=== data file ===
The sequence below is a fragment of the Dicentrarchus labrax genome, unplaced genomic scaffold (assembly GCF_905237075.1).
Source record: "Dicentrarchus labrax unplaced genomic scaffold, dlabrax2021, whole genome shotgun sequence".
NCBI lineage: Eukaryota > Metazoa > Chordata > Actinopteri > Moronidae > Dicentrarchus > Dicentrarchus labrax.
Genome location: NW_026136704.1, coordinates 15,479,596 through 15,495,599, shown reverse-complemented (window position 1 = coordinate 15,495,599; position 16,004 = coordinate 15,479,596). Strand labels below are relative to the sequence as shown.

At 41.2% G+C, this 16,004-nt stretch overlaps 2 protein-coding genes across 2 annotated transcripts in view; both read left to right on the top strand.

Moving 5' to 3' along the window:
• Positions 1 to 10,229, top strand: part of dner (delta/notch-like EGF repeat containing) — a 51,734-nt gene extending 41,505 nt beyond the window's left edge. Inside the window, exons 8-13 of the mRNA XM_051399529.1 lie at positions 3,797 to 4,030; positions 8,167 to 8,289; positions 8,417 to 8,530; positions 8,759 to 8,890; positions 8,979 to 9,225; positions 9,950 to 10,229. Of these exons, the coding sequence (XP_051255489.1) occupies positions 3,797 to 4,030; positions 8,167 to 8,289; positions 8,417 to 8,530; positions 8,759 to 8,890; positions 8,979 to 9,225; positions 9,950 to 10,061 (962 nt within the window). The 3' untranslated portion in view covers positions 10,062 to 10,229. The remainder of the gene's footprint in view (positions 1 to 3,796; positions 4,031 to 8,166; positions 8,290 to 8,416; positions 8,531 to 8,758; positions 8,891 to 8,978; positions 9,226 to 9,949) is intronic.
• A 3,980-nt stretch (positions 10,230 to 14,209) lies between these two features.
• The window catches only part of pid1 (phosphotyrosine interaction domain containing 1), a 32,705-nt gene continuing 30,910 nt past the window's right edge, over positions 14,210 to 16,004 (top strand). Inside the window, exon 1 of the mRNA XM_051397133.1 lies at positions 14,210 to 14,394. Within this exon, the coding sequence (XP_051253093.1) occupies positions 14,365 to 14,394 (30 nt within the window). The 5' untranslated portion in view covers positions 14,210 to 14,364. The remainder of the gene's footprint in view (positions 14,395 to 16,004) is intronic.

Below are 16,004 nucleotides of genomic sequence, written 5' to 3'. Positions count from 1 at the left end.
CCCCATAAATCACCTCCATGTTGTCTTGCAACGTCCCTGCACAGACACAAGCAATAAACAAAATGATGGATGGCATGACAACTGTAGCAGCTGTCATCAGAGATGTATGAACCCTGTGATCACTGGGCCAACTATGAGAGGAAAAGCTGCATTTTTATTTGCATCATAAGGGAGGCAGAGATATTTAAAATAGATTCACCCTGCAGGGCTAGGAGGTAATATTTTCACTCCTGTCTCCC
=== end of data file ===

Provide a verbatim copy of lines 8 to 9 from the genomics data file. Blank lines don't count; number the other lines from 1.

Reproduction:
• A 3,980-nt stretch (positions 10,230 to 14,209) lies between these two features.
• The window catches only part of pid1 (phosphotyrosine interaction domain containing 1), a 32,705-nt gene continuing 30,910 nt past the window's right edge, over positions 14,210 to 16,004 (top strand). Inside the window, exon 1 of the mRNA XM_051397133.1 lies at positions 14,210 to 14,394. Within this exon, the coding sequence (XP_051253093.1) occupies positions 14,365 to 14,394 (30 nt within the window). The 5' untranslated portion in view covers positions 14,210 to 14,364. The remainder of the gene's footprint in view (positions 14,395 to 16,004) is intronic.